The Effects of Data Localization on Cybersecurity

44 Pages Posted: 18 Feb 2022 Last revised: 12 Sep 2022

See all articles by Peter Swire

Peter Swire

Georgia Institute of Technology - Scheller College of Business; Georgia Tech Institute for Information Security & Privacy; Cross-Border Data Forum

DeBrae Kennedy-Mayo

Georgia Institute of Technology - Scheller College of Business

Date Written: June 24, 2022

Abstract

This paper is the first systematic examination of the effects of data localization laws on cybersecurity. This paper focuses on the effects of “hard” data localization, where transfer of data is prohibited to other countries. Other “softer” versions of data localization also exist, such as where a country requires a copy of data to be stored or mirrored in the country, but transfer of the data remains lawful. The discussion includes both de jure and de facto effects, including China’s explicit laws, recent enforcement actions in the European Union, and proposed privacy legislation in India. The focus is on effects on cybersecurity defense, rather than offensive cyber measures.

Part I provides background. Part II examines privacy and non-privacy reasons driving localization laws, including examining ways that cybersecurity might either reinforce privacy or exist in tension with it. Part III addresses the research for this paper. In addition to a traditional literature review, we reviewed approximately 200 comments submitted to the European Data Protection Board in late 2020 concerning data transfers. Approximately 25% of the comments discussed data localization or a similar concept.

Part IV provides a new categorization of the effects of data localization on cybersecurity. First, our analysis shows that data localization would threaten an organization’s ability to achieve integrated management of cybersecurity risk. 13 of the 14 ISO 27002 controls, as well as multiple sub-controls, would be negatively affected by data localization. As a specific finding, required localization in two or more nations clearly restricts the ability to conduct integrated cybersecurity management.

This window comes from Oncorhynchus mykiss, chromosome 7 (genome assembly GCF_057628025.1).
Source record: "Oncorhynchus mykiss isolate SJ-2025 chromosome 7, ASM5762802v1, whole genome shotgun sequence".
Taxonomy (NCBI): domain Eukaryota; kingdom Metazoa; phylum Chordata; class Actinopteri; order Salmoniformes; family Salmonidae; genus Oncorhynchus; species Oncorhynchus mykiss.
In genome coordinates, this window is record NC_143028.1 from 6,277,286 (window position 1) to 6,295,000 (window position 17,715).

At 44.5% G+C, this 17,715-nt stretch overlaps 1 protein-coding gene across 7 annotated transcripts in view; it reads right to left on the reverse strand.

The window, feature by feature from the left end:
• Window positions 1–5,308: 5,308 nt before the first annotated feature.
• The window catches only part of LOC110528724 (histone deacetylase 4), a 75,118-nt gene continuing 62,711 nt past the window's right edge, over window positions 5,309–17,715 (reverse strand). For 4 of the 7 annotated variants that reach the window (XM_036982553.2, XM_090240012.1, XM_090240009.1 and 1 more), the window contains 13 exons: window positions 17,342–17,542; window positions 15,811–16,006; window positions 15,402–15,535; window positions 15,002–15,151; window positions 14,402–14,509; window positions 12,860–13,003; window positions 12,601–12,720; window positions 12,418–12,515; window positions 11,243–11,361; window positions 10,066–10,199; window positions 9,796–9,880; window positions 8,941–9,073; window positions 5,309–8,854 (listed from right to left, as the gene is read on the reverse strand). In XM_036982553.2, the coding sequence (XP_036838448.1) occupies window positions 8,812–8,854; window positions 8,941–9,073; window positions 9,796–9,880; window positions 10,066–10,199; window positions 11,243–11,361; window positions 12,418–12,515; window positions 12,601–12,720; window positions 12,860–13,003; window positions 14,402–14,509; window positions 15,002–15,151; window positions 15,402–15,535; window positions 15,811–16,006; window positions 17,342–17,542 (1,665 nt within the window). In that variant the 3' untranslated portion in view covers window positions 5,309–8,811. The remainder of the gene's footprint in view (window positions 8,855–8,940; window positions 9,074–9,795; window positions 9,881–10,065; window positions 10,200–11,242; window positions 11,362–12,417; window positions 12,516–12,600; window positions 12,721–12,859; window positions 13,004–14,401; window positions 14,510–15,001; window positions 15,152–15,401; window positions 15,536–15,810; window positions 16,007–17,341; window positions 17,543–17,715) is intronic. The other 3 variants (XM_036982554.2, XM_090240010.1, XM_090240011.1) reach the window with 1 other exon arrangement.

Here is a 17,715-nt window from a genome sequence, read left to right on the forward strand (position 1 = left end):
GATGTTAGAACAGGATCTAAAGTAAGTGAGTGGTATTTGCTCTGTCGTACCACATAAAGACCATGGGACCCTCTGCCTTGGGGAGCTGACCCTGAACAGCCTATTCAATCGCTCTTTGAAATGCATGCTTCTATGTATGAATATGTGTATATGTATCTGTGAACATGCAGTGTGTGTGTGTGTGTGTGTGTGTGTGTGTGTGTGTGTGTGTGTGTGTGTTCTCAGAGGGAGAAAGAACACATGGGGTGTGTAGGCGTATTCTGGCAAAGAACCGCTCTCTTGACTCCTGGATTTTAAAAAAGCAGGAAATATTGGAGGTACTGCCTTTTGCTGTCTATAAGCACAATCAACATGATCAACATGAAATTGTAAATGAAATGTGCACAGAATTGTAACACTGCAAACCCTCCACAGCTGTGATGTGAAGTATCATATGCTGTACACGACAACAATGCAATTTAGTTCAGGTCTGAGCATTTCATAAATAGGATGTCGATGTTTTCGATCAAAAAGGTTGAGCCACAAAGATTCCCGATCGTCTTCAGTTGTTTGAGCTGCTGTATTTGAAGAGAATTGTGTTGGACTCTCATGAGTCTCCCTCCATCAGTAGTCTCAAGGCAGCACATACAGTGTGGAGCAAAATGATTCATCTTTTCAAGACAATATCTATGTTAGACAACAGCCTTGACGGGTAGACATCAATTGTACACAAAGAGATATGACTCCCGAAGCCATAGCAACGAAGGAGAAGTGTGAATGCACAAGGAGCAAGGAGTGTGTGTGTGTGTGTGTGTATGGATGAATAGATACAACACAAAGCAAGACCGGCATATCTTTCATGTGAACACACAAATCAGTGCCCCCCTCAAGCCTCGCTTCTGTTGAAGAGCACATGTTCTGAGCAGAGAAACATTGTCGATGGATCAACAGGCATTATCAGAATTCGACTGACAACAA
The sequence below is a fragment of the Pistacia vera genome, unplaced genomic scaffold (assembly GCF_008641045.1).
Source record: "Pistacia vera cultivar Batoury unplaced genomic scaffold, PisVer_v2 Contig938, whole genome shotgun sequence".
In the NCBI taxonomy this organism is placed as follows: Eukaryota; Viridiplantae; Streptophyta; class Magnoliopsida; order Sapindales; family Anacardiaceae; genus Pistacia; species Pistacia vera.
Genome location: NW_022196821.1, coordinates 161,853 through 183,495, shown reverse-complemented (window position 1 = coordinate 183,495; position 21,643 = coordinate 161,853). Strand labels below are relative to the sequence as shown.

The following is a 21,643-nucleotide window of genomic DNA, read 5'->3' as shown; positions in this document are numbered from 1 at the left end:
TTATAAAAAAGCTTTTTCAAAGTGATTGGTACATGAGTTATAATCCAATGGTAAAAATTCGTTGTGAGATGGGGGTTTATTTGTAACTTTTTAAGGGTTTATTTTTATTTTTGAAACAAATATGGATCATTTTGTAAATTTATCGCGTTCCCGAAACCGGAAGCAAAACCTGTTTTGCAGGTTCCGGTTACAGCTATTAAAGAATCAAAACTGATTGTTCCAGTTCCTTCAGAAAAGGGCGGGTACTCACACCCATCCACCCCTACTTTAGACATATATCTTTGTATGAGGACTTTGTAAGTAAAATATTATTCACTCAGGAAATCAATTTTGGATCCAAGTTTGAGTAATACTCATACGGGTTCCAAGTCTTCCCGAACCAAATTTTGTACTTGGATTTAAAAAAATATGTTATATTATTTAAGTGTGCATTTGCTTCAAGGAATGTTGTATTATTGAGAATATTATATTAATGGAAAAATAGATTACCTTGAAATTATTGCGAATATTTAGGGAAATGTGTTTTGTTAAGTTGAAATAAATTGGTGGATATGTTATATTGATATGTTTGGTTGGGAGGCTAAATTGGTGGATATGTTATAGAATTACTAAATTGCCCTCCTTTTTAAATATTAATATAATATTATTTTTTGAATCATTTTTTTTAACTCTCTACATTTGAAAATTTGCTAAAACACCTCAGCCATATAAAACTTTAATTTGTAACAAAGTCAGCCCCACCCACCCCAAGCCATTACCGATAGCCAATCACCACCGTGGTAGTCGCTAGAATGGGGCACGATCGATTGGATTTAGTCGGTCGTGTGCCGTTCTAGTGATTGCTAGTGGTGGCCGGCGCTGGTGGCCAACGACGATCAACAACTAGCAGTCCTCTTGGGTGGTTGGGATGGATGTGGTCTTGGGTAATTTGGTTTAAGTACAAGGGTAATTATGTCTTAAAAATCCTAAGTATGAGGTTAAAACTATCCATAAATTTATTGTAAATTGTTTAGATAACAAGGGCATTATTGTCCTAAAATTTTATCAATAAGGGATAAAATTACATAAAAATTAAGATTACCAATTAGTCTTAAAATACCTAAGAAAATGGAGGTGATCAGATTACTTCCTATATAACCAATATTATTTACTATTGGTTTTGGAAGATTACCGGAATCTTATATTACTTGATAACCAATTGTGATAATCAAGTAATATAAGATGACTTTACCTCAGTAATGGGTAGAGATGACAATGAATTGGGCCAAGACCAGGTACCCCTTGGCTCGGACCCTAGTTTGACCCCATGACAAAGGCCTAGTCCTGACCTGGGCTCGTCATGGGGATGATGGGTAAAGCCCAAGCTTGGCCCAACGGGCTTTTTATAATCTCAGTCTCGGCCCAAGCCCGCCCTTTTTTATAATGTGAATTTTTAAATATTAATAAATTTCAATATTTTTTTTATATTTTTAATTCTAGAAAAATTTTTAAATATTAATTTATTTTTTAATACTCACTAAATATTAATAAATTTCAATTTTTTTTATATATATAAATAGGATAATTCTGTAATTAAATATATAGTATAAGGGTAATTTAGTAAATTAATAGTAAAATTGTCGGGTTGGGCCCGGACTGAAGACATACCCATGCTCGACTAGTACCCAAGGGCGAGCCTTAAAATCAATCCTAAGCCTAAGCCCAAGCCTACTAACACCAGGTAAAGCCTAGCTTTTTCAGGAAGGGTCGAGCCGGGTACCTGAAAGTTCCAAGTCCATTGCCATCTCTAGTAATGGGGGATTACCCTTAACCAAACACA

Second, the analysis explains how data localization pervasively limits provision of cybersecurity-related services by third parties, a global market of roughly $200 billion currently. Notably, data localization laws supported in the name of cybersecurity often undermine cybersecurity – purchasers in the locality are deprived of best-in-breed cybersecurity services, thereby making them systematically easier targets for attackers. Third, data localization threatens non-fee cooperation on cybersecurity defense. Notably, localization undermines information sharing for cybersecurity purposes, which policy leaders have emphasized as vital to effective cybersecurity.

Finally, until and unless proponents of localization address these concerns, scholars, policymakers, and practitioners have strong reason to consider significant cybersecurity harms in any overall analysis of whether to require localization.

Keywords: cybersecurity, privacy, data localization, GDPR

JEL Classification: K2, K33, F13, F15

Suggested Citation

Swire, Peter and Kennedy-Mayo, DeBrae, The Effects of Data Localization on Cybersecurity (June 24, 2022). Georgia Tech Scheller College of Business Research Paper No. 4030905, Available at SSRN: https://ssrn.com/abstract=4030905 or http://dx.doi.org/10.2139/ssrn.4030905

Peter Swire (Contact Author)

Georgia Institute of Technology - Scheller College of Business ( email )

800 West Peachtree St.
Atlanta, GA 30308
United States
(404) 894-2000 (Phone)

Georgia Tech Institute for Information Security & Privacy ( email )

Atlanta, GA 30332
United States

Cross-Border Data Forum

DeBrae Kennedy-Mayo

Georgia Institute of Technology - Scheller College of Business ( email )

800 West Peachtree St.
Atlanta, GA 30308
United States

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